The failed nations of the world victimize the people who live in them and put the rest of us at risk. Basket cases like Somalia, Afghanistan, Pakistan and the Democratic Republic of the Congo are often linked to carnage and chaos, sometimes within their borders and often beyond.
The reasons why countries fail are complex. But among the causes is corruption. It subverts the rule of law and undermines the institutions of government. As we’ve said before, when politicians, bureaucrats and judges are for sale, those with money and power ravage the rights of those whose pockets are empty. Without honest and independent leaders, ordinary citizens lose the certainty of their legal, political and economic freedoms. They become mere victims without recourse or remedy.
In her brilliant speech, “Freedom from Fear,” Burma’s Aung Sang Suu Kyi said this: The effort necessary to remain uncorrupted in an environment where fear is an integral part of everyday existence is not immediately apparent to those fortunate enough to live in states governed by the rule of law. Just laws do not merely prevent corruption by meting out impartial punishment to offenders. They also help to create a society in which people can fulfill the basic requirements necessary for the preservation of human dignity without recourse to corrupt practices.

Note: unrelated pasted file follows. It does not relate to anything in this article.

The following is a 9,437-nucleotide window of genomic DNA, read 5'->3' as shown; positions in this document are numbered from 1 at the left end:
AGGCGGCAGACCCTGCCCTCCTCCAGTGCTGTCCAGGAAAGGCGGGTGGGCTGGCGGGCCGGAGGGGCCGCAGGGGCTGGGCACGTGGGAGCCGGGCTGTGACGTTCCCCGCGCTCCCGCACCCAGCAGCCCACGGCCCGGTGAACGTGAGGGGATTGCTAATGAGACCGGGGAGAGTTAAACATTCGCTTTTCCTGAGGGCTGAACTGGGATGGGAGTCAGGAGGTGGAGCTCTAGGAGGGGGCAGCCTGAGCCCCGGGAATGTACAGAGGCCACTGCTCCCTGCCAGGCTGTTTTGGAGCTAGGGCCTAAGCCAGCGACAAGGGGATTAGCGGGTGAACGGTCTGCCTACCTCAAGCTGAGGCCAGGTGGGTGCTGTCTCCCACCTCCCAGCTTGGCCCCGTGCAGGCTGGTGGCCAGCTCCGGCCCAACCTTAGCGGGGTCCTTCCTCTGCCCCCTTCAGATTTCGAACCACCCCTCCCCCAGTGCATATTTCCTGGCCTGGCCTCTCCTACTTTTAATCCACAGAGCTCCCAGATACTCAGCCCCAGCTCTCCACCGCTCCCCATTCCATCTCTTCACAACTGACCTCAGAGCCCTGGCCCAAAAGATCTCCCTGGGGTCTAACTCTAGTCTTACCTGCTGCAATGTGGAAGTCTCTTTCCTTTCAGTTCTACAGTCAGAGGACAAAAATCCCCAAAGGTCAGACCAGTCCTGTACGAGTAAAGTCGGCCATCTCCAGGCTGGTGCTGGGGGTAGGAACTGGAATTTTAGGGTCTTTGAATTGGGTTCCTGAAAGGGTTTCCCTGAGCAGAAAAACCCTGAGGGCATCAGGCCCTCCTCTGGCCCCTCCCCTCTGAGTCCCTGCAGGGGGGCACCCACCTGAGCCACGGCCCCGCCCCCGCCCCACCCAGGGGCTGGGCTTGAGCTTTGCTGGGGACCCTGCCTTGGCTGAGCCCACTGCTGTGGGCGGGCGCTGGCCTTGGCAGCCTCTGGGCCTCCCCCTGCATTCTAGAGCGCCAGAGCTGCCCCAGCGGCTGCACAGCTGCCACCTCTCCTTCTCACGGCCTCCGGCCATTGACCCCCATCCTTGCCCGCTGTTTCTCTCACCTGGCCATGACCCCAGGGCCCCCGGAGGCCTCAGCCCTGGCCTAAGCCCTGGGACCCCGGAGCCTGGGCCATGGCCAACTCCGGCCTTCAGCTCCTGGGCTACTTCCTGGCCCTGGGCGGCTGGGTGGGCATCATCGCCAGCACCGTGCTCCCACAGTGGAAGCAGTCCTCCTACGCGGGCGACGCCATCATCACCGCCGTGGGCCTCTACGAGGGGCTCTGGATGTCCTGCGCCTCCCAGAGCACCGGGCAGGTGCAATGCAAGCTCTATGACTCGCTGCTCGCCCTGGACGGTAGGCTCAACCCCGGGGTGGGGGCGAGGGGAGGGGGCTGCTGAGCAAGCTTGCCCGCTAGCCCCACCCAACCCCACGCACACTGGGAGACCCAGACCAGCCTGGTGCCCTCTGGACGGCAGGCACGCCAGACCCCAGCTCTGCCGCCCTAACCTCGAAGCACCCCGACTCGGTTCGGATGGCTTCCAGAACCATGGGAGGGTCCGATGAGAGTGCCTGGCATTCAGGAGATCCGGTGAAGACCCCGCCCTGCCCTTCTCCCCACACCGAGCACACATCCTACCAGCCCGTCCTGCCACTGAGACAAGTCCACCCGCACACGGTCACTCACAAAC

She was talking about Burma but could have had in mind dozens of other countries that have replaced ballots with bribes.
What countries today fall into that category? Foreign Policy magazine’s July / August edition contains its 2008 Failed States Index. The bottom ten countries are Somalia, Sudan, Zimbabwe, Chad, Iraq, D. R. Congo, Afghanistan, Ivory Coast, Pakistan and the Central African Republic. Then come Guinea, Bangladesh, Burma, Haiti and North Korea. It’s no coincidence that those countries also rank at the bottom of Transparency International’s Corruption Perception Index, or CPI. Aung Sang Suu Kyi’s Burma, for example, sits 12th worst on the Failed States Index and next-to-last (behind Somalia and tied with Iraq) on the 2008 CPI. No wonder she knows so much about the link between corruption and fear.
Complying with the Foreign Corrupt Practices Act in order to stay out of trouble with the SEC or DOJ is always a good idea. Beyond that, refusing to become part of the corruption in any country is also the right thing to do — for the good of the people who live there and for the rest of us.
Bravo. Thanks for the blog – I’m using it in my law school course. Great stuff.
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